Linear momentum is then conserved since 6 masses with velocity "1" collide with 1 mass of velocity "0" and we end with 7 masses falling-as-one with a velocity of 6/7. Thus,
Adding up the velocities
We have to add the velocity acquired by acceleration due to gravity, to the initial velocity of a falling object. Thus, in addition to
agravity x ttime = vvelocity from continued acceleration
we have to add the "before collision velocity" in order to obtain the final velocity of collision. We do this by defining the distance between floors. Thus, if we make the distance between floors 680 feet as above we get ...
Which is a simple second order equation (quadratic).
0 = 16t2 + vit - 680
Now, we cheat and go to www.akiti.ca/Quad2Deg.html ... plunk in the coefficients and click on "Calculate the Solutions" and we get t (the time of fall from one level to another with both the new acceleration and the old initial velocity accounted for).
Here's a compressed screen shot of the web page to calculate from. Remember to make your distance between floors negative and that gives the physically appropriate solution.
Then we just do the same thing over and over and over for each floor ... then add up all the times between floors ... and that's the total time of collapse possible. Remember, this is absolute. There is no appeal to conspiracy or lack thereof. Nature doesn't care about us one way or another.
Now, let's do some examples
For one floor we already have 9.2 seconds.
For two floors we get this ...
Let's do it again for three floors ...
I did this for 4 floors then 5 floors then for ten floors and got total collapse times of ..
1 floors = 9.2 seconds 2 floors = 10.55 seconds 3 floors = 11.35 seconds 4 floors = 11.77 seconds 5 floors = 12.13 seconds ----- ----- ----- ----- 10 floors = 13.09 secondsSo you can see that the time of collapse gets longer as we divide up the mass of the building into more and more equally spaced floors of equal mass. Understand too that air resistance would make the fall take a tiny bit longer. Junk falling off the sides to free fall on its own would also slow the collapse because those masses would contribute to the slowing on impact but not to pushing the process forward through the other floors. Also note that the amount of mass has no effect on the velocities because everything ... no matter what its mass is ... falls at the same rate in the earth's gravitational field (as per Galileo).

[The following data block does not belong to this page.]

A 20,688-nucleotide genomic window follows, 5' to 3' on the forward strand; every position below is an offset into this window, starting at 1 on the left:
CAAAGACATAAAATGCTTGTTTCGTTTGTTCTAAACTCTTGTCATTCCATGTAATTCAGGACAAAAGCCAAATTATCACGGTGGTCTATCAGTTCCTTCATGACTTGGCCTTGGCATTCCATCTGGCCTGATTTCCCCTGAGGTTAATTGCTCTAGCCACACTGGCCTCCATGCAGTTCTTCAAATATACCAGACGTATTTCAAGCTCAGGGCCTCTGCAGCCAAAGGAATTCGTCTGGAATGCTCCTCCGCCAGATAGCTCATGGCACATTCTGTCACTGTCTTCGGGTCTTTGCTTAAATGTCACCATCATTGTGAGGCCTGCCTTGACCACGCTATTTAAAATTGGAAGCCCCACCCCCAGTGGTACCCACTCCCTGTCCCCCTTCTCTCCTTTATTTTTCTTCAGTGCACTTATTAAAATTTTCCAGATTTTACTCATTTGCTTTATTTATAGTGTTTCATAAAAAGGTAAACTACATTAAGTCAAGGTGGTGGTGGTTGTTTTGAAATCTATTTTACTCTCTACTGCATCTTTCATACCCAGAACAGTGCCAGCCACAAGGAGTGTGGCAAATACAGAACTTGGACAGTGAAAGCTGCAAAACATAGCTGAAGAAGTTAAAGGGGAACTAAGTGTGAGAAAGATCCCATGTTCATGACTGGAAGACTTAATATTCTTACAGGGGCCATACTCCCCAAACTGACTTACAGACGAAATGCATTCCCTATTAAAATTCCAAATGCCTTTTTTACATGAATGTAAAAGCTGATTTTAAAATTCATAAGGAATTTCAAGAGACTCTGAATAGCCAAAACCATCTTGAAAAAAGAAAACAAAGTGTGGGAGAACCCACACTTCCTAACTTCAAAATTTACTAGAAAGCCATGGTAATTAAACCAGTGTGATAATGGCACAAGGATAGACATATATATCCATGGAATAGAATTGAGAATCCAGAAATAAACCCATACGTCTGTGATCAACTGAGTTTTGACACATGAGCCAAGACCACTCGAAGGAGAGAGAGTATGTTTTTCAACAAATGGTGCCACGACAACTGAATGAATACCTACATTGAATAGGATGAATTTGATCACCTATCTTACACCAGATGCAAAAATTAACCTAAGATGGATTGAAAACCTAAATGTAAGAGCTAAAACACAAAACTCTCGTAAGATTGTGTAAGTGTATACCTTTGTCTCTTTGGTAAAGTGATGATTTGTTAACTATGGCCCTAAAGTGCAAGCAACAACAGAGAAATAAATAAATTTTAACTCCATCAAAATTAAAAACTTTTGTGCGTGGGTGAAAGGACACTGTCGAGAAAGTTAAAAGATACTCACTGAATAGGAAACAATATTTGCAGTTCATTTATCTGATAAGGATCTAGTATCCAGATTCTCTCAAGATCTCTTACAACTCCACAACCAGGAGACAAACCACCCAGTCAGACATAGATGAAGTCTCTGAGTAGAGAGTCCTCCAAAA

Basically, the problem is that no matter how you arrange things, the top floors have to accelerate the lower floors and in turn are slowed so that a pancake collapse necessarily takes awhile longer than just a straight free fall. If ten floors fall, they must accelerate the next ten floors from their initial stationary position. Given what I've done already, I think a collapse of 15 to 16 seconds for 100 floors could be expected. Note here that though the addition of more floors slows the process ... they slow the process at an ever decreasing rate. There's probably a limit in there someplace.
My conclusion is that the fall of the towers is inconsistent with the pancake model. The floors beneath the point of initial collapse must have given way prior to the arrival of the top floors, i.e. by explosive demolition. Understand that I haven't attempted to include resistance of the steel in the towers to the collapse which would have further retarded the progress of the fall. With that in place a fall of 20 or more seconds is not unreasonable. 11 seconds is definitely unreasonable.
This is why the N.I.S.T. report does not follow the collapse past the point of initiation. If they did, they would run into contradiction with the fundamental laws of mechanics and the entire scientific community would have been sent howling.